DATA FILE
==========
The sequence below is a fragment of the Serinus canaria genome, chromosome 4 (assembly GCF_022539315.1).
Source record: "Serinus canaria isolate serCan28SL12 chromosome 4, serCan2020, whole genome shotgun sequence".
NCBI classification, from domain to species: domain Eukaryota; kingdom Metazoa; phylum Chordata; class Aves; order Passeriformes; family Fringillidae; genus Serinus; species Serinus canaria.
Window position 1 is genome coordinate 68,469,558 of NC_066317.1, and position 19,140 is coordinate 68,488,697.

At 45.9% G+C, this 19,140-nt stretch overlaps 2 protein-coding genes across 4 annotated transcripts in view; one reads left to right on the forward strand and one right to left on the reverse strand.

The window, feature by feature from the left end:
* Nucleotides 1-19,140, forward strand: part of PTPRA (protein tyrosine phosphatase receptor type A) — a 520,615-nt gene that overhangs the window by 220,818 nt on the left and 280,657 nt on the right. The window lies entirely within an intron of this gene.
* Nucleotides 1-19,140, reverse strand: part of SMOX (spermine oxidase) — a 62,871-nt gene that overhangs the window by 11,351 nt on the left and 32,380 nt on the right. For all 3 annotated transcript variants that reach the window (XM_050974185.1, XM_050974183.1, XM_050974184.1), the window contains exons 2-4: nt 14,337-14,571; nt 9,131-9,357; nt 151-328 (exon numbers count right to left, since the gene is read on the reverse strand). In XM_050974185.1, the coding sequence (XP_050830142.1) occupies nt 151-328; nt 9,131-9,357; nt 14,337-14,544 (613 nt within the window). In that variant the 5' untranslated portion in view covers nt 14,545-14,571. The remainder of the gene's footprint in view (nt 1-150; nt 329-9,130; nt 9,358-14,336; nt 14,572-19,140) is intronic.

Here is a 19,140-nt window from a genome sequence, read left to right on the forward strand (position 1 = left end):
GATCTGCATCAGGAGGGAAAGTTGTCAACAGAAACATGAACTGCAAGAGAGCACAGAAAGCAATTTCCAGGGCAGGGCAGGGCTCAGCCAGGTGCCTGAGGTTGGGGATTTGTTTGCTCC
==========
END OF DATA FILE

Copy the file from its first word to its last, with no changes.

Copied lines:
The sequence below is a fragment of the Serinus canaria genome, chromosome 4 (assembly GCF_022539315.1).
Source record: "Serinus canaria isolate serCan28SL12 chromosome 4, serCan2020, whole genome shotgun sequence".
NCBI classification, from domain to species: domain Eukaryota; kingdom Metazoa; phylum Chordata; class Aves; order Passeriformes; family Fringillidae; genus Serinus; species Serinus canaria.
Window position 1 is genome coordinate 68,469,558 of NC_066317.1, and position 19,140 is coordinate 68,488,697.

At 45.9% G+C, this 19,140-nt stretch overlaps 2 protein-coding genes across 4 annotated transcripts in view; one reads left to right on the forward strand and one right to left on the reverse strand.

The window, feature by feature from the left end:
* Nucleotides 1-19,140, forward strand: part of PTPRA (protein tyrosine phosphatase receptor type A) — a 520,615-nt gene that overhangs the window by 220,818 nt on the left and 280,657 nt on the right. The window lies entirely within an intron of this gene.
* Nucleotides 1-19,140, reverse strand: part of SMOX (spermine oxidase) — a 62,871-nt gene that overhangs the window by 11,351 nt on the left and 32,380 nt on the right. For all 3 annotated transcript variants that reach the window (XM_050974185.1, XM_050974183.1, XM_050974184.1), the window contains exons 2-4: nt 14,337-14,571; nt 9,131-9,357; nt 151-328 (exon numbers count right to left, since the gene is read on the reverse strand). In XM_050974185.1, the coding sequence (XP_050830142.1) occupies nt 151-328; nt 9,131-9,357; nt 14,337-14,544 (613 nt within the window). In that variant the 5' untranslated portion in view covers nt 14,545-14,571. The remainder of the gene's footprint in view (nt 1-150; nt 329-9,130; nt 9,358-14,336; nt 14,572-19,140) is intronic.

Here is a 19,140-nt window from a genome sequence, read left to right on the forward strand (position 1 = left end):
GATCTGCATCAGGAGGGAAAGTTGTCAACAGAAACATGAACTGCAAGAGAGCACAGAAAGCAATTTCCAGGGCAGGGCAGGGCTCAGCCAGGTGCCTGAGGTTGGGGATTTGTTTGCTCC